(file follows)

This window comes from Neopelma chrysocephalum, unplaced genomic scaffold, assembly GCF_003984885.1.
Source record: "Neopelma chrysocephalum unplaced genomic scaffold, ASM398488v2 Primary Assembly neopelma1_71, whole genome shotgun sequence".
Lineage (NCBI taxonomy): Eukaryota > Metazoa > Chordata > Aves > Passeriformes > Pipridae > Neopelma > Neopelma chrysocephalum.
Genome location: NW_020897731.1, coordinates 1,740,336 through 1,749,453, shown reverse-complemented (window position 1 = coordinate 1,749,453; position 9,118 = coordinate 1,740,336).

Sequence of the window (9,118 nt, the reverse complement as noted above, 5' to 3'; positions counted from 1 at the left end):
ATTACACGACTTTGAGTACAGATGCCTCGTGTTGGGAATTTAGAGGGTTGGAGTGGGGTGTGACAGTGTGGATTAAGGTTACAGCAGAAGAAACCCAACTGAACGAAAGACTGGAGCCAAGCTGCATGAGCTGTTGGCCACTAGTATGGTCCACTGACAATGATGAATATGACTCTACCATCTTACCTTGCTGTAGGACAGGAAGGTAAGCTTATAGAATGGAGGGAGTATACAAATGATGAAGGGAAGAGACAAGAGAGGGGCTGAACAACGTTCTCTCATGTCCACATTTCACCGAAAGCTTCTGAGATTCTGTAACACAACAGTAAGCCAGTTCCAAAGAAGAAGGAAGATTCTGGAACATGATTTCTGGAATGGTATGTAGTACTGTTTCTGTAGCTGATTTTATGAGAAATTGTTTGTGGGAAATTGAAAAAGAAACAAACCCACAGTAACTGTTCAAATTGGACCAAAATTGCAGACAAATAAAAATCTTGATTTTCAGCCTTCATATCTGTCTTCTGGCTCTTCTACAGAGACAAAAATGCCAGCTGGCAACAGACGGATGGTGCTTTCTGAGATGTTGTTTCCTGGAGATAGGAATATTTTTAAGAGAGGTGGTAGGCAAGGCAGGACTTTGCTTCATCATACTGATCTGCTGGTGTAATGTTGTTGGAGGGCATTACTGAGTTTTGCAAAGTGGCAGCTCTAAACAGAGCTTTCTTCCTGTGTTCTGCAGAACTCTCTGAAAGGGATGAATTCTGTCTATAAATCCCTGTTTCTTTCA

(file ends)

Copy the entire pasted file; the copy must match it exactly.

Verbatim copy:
This window comes from Neopelma chrysocephalum, unplaced genomic scaffold, assembly GCF_003984885.1.
Source record: "Neopelma chrysocephalum unplaced genomic scaffold, ASM398488v2 Primary Assembly neopelma1_71, whole genome shotgun sequence".
Lineage (NCBI taxonomy): Eukaryota > Metazoa > Chordata > Aves > Passeriformes > Pipridae > Neopelma > Neopelma chrysocephalum.
Genome location: NW_020897731.1, coordinates 1,740,336 through 1,749,453, shown reverse-complemented (window position 1 = coordinate 1,749,453; position 9,118 = coordinate 1,740,336).

Sequence of the window (9,118 nt, the reverse complement as noted above, 5' to 3'; positions counted from 1 at the left end):
ATTACACGACTTTGAGTACAGATGCCTCGTGTTGGGAATTTAGAGGGTTGGAGTGGGGTGTGACAGTGTGGATTAAGGTTACAGCAGAAGAAACCCAACTGAACGAAAGACTGGAGCCAAGCTGCATGAGCTGTTGGCCACTAGTATGGTCCACTGACAATGATGAATATGACTCTACCATCTTACCTTGCTGTAGGACAGGAAGGTAAGCTTATAGAATGGAGGGAGTATACAAATGATGAAGGGAAGAGACAAGAGAGGGGCTGAACAACGTTCTCTCATGTCCACATTTCACCGAAAGCTTCTGAGATTCTGTAACACAACAGTAAGCCAGTTCCAAAGAAGAAGGAAGATTCTGGAACATGATTTCTGGAATGGTATGTAGTACTGTTTCTGTAGCTGATTTTATGAGAAATTGTTTGTGGGAAATTGAAAAAGAAACAAACCCACAGTAACTGTTCAAATTGGACCAAAATTGCAGACAAATAAAAATCTTGATTTTCAGCCTTCATATCTGTCTTCTGGCTCTTCTACAGAGACAAAAATGCCAGCTGGCAACAGACGGATGGTGCTTTCTGAGATGTTGTTTCCTGGAGATAGGAATATTTTTAAGAGAGGTGGTAGGCAAGGCAGGACTTTGCTTCATCATACTGATCTGCTGGTGTAATGTTGTTGGAGGGCATTACTGAGTTTTGCAAAGTGGCAGCTCTAAACAGAGCTTTCTTCCTGTGTTCTGCAGAACTCTCTGAAAGGGATGAATTCTGTCTATAAATCCCTGTTTCTTTCA